Thursday, January 29, 2009



WEDNESDAY JANUARY 28/09 (Computer seized up a couple times Wednesday night so couldn't upload the blog. About half the web albums made it & I'm uploading the rest of the pictures right now....Thursday morning)

The thermometer in our bin said the temperature dropped to 36F last night but it must have been lower because there was a layer of thin ice on a large vat of water nearby used for watering cattle. Didn't seem as cold to me on our morning walk as the morning before though.

A chance encounter with the older couple while on our walk this morning led to some better information as to where the elusive ghost town of Charleston could be found. We had been close the day before, but not close enough so we decided to go back this morning & have us another look.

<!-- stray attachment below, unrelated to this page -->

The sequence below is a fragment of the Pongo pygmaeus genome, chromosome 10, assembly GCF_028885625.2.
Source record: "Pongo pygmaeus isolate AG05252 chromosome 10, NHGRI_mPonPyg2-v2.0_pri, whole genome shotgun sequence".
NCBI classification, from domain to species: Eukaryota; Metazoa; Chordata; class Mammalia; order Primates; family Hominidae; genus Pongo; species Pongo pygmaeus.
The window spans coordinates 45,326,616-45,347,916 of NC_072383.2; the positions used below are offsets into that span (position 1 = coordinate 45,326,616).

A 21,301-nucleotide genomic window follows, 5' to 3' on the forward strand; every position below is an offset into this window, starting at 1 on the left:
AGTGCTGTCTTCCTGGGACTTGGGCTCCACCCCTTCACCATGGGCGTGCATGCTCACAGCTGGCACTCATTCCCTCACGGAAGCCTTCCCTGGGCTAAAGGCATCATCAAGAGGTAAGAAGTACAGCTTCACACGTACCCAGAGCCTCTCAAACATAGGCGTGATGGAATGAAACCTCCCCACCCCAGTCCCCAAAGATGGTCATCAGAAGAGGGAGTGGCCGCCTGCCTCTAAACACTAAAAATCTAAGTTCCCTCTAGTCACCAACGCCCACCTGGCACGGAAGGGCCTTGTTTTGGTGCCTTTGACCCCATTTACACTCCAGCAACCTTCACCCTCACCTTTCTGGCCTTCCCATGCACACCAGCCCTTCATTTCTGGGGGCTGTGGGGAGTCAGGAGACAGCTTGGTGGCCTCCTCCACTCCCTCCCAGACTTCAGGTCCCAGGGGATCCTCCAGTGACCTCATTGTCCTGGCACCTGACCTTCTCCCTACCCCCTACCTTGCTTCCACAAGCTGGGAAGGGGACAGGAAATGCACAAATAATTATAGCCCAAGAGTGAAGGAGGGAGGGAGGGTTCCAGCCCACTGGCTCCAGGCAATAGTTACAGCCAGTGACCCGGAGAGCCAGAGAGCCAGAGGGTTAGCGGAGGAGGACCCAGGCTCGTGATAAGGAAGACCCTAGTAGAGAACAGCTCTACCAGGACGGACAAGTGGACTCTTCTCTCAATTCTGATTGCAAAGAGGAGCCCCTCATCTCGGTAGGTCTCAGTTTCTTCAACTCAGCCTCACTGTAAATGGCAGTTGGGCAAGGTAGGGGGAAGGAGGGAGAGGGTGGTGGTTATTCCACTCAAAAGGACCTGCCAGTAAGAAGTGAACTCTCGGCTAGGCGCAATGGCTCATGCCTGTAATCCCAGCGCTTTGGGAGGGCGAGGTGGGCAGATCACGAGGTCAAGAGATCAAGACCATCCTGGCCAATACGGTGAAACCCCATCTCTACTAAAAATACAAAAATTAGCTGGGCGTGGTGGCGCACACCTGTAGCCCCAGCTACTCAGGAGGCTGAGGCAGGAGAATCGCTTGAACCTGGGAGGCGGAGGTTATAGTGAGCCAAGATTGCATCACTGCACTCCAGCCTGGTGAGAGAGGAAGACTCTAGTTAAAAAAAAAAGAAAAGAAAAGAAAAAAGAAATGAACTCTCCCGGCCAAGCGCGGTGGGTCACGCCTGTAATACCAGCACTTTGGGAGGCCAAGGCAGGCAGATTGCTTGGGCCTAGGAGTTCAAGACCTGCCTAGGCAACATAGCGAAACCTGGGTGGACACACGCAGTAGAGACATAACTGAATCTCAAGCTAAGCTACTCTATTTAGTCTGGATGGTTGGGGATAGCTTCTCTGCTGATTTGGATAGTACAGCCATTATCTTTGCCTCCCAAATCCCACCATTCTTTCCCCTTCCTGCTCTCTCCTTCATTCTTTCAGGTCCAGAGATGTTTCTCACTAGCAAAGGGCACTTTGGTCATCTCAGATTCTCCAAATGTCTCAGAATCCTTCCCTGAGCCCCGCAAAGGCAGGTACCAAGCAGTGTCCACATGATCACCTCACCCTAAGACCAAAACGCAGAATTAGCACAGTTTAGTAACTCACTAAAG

Started off on the other side of the San Pedro river this time heading for another ghost town called Millville. Charleston & Millville were separated only by the river but Millville was going to be much easier to find because of paths, directions, & reader boards. The brochures & the BLM officer yesterday told us there wasn't anything left of Charleston except a few old adobe foundations. That information is misleading. The brochures also state there is more left of Millville than there really is. Again misleading. It's obvious the BLM authority do not want people finding the ruins of Charleston so all the emphasis is put on the Millville ruins..........of which there isn't much left aside from a few old stone foundations scattered amongst the thick underbrush. The Gird House is one of the few recognizable foundations left.